ASPEN -- Twitter has played a celebrated role in the uprisings across the Middle East and North Africa this year that have come to be known as "the Arab spring." The social network has been one of activists' favorite tools for quickly organizing themselves and raising support for real-world demonstrations.
Even before this year, Twitter had been seen as a catalyst for change in the Middle East. In June of 2009, protests following the election of Mahmoud Ahmadinejad in Iran had a notable social media component. One former national security advisor even said Twitter should get a Noble Peace Prize, an idea that Biz Stone mentioned in an article he wrote for The Atlantic's Technology channel.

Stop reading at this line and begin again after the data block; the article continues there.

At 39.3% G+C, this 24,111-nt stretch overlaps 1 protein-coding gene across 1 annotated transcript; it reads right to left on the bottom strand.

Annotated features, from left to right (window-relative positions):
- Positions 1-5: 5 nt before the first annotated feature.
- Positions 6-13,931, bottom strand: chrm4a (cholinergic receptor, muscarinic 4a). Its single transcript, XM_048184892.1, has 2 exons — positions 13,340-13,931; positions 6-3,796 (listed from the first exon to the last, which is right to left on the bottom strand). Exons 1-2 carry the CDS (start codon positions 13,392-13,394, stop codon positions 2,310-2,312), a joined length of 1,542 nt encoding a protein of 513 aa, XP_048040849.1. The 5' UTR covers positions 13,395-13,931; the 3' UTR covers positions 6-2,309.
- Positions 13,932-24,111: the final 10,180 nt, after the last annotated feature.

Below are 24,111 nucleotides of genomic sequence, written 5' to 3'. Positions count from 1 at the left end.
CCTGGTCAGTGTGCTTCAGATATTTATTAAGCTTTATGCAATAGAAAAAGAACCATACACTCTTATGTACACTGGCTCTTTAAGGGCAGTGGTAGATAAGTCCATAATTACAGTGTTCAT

Indeed, from most appearances, it seems that Twitter has happily assumed the mantle of "liberatory technology." Jack Dorsey, one of Twitter's co-founders who returned to the company as its executive chairman in 2011, even took a State Department-sponsored trip to Baghdad in March of 2009.
So, while many people are covering the "relaunch" of Biz Stone, Evan Williams and Jason Goldman's venture, The Obvious Corporation, I was more interested in Stone's attitude towards international affairs. I was legitimately surprised that Stone sat before a crowd at the Aspen Ideas Festival today and declared that Twitter had to remain a "neutral" technology and cast aspersions on Twitter's long-noted relationship with the State Department.